Puerto Rican officials, meeting with creditors on Friday, proposed a broad debt exchange program meant to ease the island’s painful cash crisis by slowing down the payments it owes on its $72 billion debt.
But as much as the plan had a financial purpose, it also had a political one: It was intended at least in part to help persuade skeptical members of Congress that the island’s government was working in good faith to resolve its financial crisis and deserved Washington’s help.
Puerto Rico, which has already defaulted on some bonds, has large bond payments due this spring — payments it says it will not be able to meet without a reprieve from bondholders and some assistance from Washington, ideally in the form of access to bankruptcy court that the island, as a United States commonwealth, does not now have. Congress has been weighing that possibility, along with other forms of assistance, but Republicans, in particular, have been unenthusiastic, fearing that the island has not put itself on a secure financial footing that would help it avoid a similar financial crisis in the future.
The plan announced Friday is the island’s response to those concerns.
In a statement released Friday evening, the group of island officials working on the plan said it had held six meetings with various groups of creditors throughout the day, “representing the holders of all of the major tax-supported credits.”
Expressing hope that a deal could be reached, the statement said: “We believe the proposal we presented is fair, balanced and reflective of the commonwealth’s actual capacity to pay our creditors over the long term.”
It was unclear Friday afternoon whether creditors were tempted by the offer. They had signed confidentiality agreements before being permitted to hear the details. The deal would most likely help some creditors, whose bonds could be worthless if the island defaults on them. But it might be less attractive to those whose bonds would have priority in a legal fight — the kind of fight that Puerto Rico would have a better chance of winning in bankruptcy.
The terms, first reported in The Wall Street Journal, called for the island’s creditors to exchange securities they now hold — mostly municipal bonds— for one of two new classes of bonds, both of which would delay payments of principal and interest.
The delay would give Puerto Rico’s government adequate cash to keep providing essential services while it takes promised steps to restore economic growth.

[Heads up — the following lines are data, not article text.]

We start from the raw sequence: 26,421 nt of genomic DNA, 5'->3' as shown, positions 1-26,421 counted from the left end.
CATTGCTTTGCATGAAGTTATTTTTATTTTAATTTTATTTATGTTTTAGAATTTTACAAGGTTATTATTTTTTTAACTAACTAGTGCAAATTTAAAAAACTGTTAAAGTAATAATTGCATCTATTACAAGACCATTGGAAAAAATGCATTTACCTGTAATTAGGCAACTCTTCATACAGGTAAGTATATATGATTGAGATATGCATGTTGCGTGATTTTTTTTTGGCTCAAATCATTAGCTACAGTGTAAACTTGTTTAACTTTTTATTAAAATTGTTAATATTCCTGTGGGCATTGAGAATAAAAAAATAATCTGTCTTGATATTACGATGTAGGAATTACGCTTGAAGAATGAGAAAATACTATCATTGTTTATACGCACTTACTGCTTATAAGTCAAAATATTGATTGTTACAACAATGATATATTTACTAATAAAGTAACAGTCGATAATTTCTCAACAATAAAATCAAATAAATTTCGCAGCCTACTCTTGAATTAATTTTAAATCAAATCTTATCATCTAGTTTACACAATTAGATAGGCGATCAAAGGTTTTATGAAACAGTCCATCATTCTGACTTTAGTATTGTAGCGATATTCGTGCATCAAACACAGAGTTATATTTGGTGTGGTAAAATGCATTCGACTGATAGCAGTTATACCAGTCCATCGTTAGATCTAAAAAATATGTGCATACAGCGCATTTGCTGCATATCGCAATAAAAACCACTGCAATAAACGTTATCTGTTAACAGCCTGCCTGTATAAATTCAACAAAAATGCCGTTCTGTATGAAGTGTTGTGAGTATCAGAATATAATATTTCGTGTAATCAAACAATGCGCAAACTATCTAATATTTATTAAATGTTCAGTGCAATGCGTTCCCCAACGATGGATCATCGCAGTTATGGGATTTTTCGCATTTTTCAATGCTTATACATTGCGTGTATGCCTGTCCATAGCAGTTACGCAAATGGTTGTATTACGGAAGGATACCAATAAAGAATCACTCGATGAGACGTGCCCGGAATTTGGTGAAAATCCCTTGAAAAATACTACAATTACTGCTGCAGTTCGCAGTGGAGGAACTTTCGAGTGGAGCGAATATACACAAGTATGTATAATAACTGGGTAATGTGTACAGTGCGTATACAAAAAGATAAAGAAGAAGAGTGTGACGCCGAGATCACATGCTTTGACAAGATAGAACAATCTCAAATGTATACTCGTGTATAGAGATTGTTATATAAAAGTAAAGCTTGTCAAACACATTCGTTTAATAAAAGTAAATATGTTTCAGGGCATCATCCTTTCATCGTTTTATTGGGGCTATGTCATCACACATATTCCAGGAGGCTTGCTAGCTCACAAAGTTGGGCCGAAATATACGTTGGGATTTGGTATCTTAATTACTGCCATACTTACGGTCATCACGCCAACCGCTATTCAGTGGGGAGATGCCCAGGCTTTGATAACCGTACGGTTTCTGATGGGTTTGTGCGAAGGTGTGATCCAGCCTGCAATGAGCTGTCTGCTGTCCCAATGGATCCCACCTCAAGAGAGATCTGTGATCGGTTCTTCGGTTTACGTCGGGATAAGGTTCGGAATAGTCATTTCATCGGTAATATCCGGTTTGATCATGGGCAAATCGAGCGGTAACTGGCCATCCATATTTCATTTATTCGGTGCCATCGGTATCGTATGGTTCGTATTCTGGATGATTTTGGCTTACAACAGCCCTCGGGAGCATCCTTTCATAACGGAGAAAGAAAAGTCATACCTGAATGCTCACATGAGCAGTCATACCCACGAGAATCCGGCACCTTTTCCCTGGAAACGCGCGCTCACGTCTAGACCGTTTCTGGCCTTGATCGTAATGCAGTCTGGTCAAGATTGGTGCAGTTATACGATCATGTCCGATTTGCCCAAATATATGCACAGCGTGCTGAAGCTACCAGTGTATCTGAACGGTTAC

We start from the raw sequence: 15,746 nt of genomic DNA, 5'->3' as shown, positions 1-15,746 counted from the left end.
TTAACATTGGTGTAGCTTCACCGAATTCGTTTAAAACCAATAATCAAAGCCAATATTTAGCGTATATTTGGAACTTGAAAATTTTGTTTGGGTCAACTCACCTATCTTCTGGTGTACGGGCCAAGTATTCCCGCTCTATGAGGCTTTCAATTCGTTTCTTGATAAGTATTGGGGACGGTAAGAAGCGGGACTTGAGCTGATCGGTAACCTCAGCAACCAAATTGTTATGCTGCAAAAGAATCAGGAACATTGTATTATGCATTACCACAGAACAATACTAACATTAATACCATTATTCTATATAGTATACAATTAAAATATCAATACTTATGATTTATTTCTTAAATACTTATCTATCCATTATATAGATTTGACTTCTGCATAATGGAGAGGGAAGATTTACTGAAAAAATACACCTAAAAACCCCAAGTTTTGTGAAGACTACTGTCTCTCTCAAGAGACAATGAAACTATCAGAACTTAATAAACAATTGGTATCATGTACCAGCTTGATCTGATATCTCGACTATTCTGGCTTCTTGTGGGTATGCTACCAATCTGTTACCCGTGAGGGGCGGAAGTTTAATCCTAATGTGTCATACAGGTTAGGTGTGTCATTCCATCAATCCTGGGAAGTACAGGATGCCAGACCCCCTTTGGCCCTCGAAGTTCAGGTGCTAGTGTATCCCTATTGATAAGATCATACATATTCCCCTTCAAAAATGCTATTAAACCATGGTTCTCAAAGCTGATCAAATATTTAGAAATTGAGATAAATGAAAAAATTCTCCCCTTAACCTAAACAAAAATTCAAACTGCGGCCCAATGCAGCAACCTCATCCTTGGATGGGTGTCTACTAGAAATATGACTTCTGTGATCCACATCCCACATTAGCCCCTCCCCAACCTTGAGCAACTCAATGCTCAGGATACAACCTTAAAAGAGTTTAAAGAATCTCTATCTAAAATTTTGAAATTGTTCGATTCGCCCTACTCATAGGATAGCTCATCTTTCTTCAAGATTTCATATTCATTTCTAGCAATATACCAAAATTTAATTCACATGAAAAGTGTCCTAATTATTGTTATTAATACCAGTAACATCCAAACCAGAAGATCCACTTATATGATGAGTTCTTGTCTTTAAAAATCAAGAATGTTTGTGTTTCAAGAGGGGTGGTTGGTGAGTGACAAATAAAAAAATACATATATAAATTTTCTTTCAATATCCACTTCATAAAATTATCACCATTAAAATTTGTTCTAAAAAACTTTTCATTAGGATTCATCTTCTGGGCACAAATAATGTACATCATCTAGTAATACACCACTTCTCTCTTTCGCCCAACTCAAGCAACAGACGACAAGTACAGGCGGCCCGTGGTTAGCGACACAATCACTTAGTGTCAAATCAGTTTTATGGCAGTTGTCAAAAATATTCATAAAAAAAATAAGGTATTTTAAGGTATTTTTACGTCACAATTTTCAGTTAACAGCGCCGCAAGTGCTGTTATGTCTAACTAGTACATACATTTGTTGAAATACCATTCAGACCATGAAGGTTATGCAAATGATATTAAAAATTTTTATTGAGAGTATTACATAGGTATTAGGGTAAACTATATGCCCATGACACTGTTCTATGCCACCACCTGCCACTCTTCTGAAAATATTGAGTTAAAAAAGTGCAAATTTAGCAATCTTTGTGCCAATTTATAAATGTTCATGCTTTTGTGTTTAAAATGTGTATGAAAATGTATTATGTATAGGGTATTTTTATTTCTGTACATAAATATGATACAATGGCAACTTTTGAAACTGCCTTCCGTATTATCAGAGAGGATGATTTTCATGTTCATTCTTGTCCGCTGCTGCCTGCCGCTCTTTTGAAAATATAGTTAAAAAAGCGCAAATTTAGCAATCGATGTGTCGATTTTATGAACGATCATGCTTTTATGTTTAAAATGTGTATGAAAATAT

The first class of new bonds would not begin repaying principal for five years, and would by then pay investors 5 percent interest — a relatively low rate that is intended to reflect the higher security of the new bonds.
The second class of new bonds would not begin to repay principal for 10 years. And it would pay interest according to how well the island’s economy responds to the government’s economic reform measures, according to a person with knowledge of the proposal who confirmed the general terms but was not authorized to speak publicly about them because of confidentiality rules.
“Your second bond is dependent on future events occurring,” this person said. “If there is great prosperity and economic growth, then maybe you’ll get paid back.”
Puerto Rico proposed to distribute the two classes of bonds according to the existing hierarchy of its creditors. Those who now hold the island’s highest priority bonds — its general obligation bonds — would get larger shares of the first class of new bonds. That would reduce their losses in the exchange. Their holdings of the second class of bonds would offer the hope of further recovering their losses if the Puerto Rican economy eventually recovers and flourishes.
But the exchange would still mean a loss, even for the general-obligation bondholders, and they have been arguing that the Puerto Rican constitution entitles them to be paid first out of all available resources.
The current holders of Puerto Rico’s lesser-priority bonds would get relatively smaller amounts of the first class of bonds in the exchange. The island’s debt involves almost 20 governmental issuers, and varied features like guarantees. In many cases the legal priorities are not clear. The bondholders are varied, with multiple conflicting interests.
“It is without a doubt the most complicated financial puzzle I have ever encountered,” the person with knowledge of the proposal said. “This is chaos. A process has begun, but every professional person associated with this process knows that it cannot happen fairly without restructuring authority being granted by the Congress of the United States.”
Puerto Rico is legally excluded from filing for relief under Chapter 9 of the bankruptcy code, the one that insolvent cities, counties and other municipal governments use to adjust their debts.
On Tuesday, a subcommittee of the House Natural Resources Committee is scheduled to consider how some form of bankruptcy might work for Puerto Rico, in tandem with a federal oversight board.